50 Years Is Enough: The Case against the World Bank and the International Monetary Fund

50 Years Is Enough: The Case against the World Bank and the International Monetary Fund

50 Years Is Enough: The Case against the World Bank and the International Monetary Fund

50 Years Is Enough: The Case against the World Bank and the International Monetary Fund

Synopsis

As the World Bank and the International Monetary Fund (IMF) celebrate fifty years of economic dominion over the Third World, this reader brings the best progressive authors together to critique these two main proponents of neo-liberalism. 50 Years is Enough covers such topics as failed development projects, the feminization of poverty, the detruction of the environment, the internal workings of the World Bank and the IMF, and the struggle to build alternatives to neo-liberal policies.It also includes a guide to the many organizations involved in the struggle to reform the World Bank and the IMF.

Excerpt

As World War II raged across Europe and Asia, the leaders of England and the United States realized that, in order to ensure a liberal, capitalist world economy after the war, they would need multilateral institutions that could enforce rules favoring the free movement of capital internationally. In July 1944 the two governments convened a conference at Bretton Woods, New Hampshire. There they developed the plans for two institutions that would shape the world economy for the next 50 years.

The International Monetary Fund (IMF) was established to smooth world commerce by reducing foreign exchange restrictions. It also created a reserve of funds to be tapped by countries experiencing temporary balance of payments problems so they could continue trading without interruption. This pump-priming of the world market would benefit all trading countries, especially the biggest traders, the United States and Britain.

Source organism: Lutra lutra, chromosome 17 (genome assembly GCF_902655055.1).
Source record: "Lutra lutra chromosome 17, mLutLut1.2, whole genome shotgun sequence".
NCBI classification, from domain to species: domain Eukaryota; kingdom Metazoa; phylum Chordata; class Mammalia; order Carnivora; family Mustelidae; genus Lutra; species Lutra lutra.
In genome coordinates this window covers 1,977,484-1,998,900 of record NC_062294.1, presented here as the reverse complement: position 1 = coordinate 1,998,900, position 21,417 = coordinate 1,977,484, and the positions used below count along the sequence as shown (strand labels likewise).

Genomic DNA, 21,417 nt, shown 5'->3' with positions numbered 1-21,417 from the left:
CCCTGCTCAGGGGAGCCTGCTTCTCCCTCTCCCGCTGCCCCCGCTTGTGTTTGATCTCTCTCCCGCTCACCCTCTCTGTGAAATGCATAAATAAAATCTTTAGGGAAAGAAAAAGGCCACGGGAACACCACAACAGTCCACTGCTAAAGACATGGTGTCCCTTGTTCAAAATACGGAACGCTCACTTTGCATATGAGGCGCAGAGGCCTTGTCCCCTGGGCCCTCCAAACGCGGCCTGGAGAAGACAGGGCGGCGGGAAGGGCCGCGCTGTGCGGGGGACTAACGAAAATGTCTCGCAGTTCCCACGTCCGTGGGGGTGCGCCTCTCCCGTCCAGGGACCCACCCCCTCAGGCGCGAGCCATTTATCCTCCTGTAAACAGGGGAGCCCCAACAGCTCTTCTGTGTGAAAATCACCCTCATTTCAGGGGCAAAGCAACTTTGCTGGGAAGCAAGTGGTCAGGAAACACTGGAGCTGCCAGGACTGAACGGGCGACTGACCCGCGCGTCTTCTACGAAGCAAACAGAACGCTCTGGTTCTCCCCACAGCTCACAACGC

Also founded at Bretton Woods was the International Bank for Reconstruction and Development (World Bank). The World Bank was given the task of making post-war development loans for infrastructure projects (roads, utilities), which, because they were unprofitable, were not likely to be initiated by private capital. The Bank was also mandated to promote private foreign investment by means of guarantees or participation in loans and other investments made by private investors.

The founders of these institutions hoped that by establishing groundrules before the end of the war, they could gird themselves against the twin threats of state-managed economies under a socialist model and international anarchy brought on by cutthroat varieties of nationalistic capitalism. They saw that if the major powers did not ensure some access to big capital for the elites of less prosperous countries, those elites could adopt policies with the potential for unravelling the world capitalist economy.

The unwritten goal of the World Bank and the IMF — one that has . . .

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